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Freddy Bliffert

Snippets of A Blessed Life

1957, I am nine years old, drinking a coke and chomping on a strawberry Turkish taffy.  I was grooving on “Que Sera Sera” and “How Much Is that Doggie in the Window”.  And then, “All Shook Up” came on the radio shaking me out of my reverie and into my destiny. 


At fifteen I took a taxi cab to my first gig.  “Freddy and the Freeloaders” was born.   I knew the four chords, A, F# minor, D, and E necessary to play virtually all of the popular songs played on the radio.  For the next nine years we rocked Milwaukee while playing rock and roll and kickass R&B. 

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In 1974, David Zucker invited me to replace him in Kentucky Fried Theatre in Los Angeles.  I bought a used camper and loaded it up with books, records, guitars, and pictures of Yogananda and headed out west. 


Fortunately, I failed the audition so that I could pursue my real passion of music. I hooked up with some of my Milwaukee musicians and their new LA friends.  Amy Madigan, Jesse Roe and I, did a gig at the famed Bla Bla Café.  As it happened Chuck Plotkin, the VP of Electra Asylum Records was in the audience, and after the gig he came up to us and asked, “Would you like to do an album with my record company?”  Our group was “Jelly” and the name of the album was “A True Story”.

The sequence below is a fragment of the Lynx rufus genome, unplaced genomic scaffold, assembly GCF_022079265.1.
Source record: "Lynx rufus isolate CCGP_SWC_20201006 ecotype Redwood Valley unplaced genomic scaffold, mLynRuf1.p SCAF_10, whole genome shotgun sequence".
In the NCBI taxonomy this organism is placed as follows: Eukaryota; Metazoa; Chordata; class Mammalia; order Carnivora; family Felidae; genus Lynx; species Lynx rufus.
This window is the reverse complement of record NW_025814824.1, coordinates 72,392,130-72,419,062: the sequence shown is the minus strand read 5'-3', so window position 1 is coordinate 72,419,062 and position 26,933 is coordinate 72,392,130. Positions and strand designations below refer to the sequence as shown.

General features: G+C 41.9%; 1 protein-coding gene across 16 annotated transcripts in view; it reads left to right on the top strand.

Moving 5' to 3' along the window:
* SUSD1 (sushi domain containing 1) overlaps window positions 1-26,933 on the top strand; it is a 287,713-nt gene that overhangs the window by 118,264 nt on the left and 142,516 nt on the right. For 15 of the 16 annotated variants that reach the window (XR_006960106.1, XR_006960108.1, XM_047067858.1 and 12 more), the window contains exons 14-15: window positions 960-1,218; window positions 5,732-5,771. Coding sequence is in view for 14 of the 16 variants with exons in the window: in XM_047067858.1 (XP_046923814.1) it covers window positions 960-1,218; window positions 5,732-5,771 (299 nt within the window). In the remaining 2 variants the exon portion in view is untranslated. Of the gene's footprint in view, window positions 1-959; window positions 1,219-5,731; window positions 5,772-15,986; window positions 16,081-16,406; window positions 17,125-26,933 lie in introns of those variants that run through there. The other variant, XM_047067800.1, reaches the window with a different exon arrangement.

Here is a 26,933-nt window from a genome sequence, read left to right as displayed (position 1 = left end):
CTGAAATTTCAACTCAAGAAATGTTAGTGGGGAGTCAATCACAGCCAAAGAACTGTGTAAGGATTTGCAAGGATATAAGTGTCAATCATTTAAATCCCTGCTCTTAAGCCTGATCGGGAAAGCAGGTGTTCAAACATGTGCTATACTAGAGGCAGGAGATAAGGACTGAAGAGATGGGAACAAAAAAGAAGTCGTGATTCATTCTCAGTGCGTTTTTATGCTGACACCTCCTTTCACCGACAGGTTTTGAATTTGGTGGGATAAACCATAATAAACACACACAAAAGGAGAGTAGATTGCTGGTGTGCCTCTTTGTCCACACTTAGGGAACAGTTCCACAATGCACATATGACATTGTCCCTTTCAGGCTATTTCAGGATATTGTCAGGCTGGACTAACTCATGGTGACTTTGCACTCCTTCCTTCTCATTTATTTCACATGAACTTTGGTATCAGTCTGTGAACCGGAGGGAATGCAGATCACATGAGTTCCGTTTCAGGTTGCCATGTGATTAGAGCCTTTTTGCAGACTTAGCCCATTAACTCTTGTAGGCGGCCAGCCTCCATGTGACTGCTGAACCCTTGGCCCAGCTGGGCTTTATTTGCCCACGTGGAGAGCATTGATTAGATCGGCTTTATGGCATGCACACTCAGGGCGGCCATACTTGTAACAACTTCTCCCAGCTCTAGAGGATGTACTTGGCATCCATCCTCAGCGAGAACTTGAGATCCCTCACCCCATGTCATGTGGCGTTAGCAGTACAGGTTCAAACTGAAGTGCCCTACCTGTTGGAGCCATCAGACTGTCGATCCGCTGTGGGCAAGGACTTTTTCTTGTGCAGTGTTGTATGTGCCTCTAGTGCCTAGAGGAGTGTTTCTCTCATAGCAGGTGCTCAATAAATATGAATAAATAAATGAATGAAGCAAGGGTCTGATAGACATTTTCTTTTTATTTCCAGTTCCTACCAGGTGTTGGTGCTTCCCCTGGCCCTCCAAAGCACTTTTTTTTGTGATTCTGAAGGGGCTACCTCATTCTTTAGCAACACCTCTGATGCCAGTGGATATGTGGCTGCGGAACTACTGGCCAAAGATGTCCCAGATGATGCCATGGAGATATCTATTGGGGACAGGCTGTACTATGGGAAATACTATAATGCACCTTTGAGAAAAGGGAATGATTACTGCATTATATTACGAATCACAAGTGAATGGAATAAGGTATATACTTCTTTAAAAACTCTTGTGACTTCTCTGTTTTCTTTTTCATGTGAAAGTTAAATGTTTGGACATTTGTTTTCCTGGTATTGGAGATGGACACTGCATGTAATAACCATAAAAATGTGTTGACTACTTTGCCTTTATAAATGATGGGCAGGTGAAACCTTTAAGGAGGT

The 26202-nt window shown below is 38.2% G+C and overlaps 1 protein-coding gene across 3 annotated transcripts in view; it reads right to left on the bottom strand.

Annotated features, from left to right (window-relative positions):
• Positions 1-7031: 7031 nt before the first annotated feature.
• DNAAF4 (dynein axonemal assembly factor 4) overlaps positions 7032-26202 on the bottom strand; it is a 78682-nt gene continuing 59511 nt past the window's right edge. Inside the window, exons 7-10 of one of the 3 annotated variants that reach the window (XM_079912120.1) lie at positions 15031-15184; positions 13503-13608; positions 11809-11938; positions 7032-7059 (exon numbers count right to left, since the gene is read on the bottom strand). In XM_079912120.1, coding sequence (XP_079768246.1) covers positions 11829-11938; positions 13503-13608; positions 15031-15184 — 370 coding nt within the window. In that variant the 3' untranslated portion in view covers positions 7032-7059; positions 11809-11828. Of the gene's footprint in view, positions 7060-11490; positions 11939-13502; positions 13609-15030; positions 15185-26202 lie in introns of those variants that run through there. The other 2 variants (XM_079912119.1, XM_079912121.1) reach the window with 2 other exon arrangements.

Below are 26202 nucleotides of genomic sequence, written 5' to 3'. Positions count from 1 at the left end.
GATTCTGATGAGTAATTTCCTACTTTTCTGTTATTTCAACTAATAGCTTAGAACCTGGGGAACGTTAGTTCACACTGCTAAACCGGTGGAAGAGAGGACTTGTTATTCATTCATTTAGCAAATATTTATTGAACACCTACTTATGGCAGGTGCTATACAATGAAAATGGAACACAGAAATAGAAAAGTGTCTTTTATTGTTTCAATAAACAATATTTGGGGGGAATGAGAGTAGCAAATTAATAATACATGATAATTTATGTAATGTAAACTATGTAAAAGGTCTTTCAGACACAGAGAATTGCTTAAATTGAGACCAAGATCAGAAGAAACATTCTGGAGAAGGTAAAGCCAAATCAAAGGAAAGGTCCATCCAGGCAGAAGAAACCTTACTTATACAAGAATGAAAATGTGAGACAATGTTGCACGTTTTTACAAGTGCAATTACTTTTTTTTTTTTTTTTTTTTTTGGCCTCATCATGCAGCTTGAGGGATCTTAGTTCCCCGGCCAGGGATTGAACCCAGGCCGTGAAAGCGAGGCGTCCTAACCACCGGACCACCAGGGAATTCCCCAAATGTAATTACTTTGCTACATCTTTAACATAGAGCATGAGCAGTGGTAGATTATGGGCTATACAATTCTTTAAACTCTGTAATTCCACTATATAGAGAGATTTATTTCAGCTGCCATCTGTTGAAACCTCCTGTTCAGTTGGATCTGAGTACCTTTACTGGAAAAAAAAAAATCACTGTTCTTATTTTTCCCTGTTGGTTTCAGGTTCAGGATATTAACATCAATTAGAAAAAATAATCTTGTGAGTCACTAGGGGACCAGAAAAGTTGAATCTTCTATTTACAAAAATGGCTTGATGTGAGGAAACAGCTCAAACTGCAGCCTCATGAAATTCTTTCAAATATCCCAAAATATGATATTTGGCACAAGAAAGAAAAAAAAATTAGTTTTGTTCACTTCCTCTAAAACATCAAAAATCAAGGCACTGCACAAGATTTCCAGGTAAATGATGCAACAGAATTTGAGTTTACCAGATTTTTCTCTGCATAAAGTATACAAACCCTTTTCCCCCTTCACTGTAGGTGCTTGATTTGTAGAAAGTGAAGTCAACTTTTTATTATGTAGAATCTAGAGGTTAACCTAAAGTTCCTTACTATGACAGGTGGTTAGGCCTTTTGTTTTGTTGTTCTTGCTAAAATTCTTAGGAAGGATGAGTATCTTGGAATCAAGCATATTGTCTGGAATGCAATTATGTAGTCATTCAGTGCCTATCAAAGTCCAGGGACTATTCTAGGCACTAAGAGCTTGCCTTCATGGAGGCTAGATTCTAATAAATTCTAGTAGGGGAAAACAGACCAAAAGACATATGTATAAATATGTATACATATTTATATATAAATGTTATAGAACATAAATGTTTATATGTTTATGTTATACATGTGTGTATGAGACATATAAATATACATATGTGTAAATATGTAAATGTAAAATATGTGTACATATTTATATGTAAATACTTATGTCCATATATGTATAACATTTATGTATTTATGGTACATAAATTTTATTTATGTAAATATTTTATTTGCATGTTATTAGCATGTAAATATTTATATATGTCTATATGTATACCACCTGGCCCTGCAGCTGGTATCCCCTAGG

We toured the country for two months and sold a whopping 37 records. As a consequence, we were dropped unceremoniously from the label.

A year later, Al Kooper saw me perform at the Troubadour with the “Freddy Bliffert Soul Review Band”.  He signed me up soon after as a solo act.  During this time, I was also honing my performance skills as a solo artist touring the Los Angeles nursing home circuit. 


After a year of recording in various studios around the country, Al hands me a copy of the finished album.  The cover is a bright red African sunset with a giraffe and in bold letters the name “Freddy Henry” appears with the title track, “Get It Out in The Open”.  Apparently, Al thought that Bliffert sounded too much like a mid-west German lumber baron.  Hence my middle name became my last name.  After selling less albums than “Jelly” I moved back to Milwaukee with wife Susan and baby Emily.  I assumed my life’s destiny as the yodeling lumber baron.  With my wife we founded a non-profit, called “Blue Lotus Farm and Retreat Center” a naturally accessible day camp for the underserved members of our society.

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Currently I have three amazing daughters, Emily, Theresa, and Kaita, four granddaughters, and an incredible wife Susan.  I am grateful for all other family and friends that continue to support me.  I spent 10 years with my acoustic sing-a-long band, the Blifftones and now I have just retired as President of the Bliffert Lumber company. 


I have had a blessed life as a husband, father, and now grandfather, musician, business man, good citizen, and a devout follower of Parmahansa Yogananda. 

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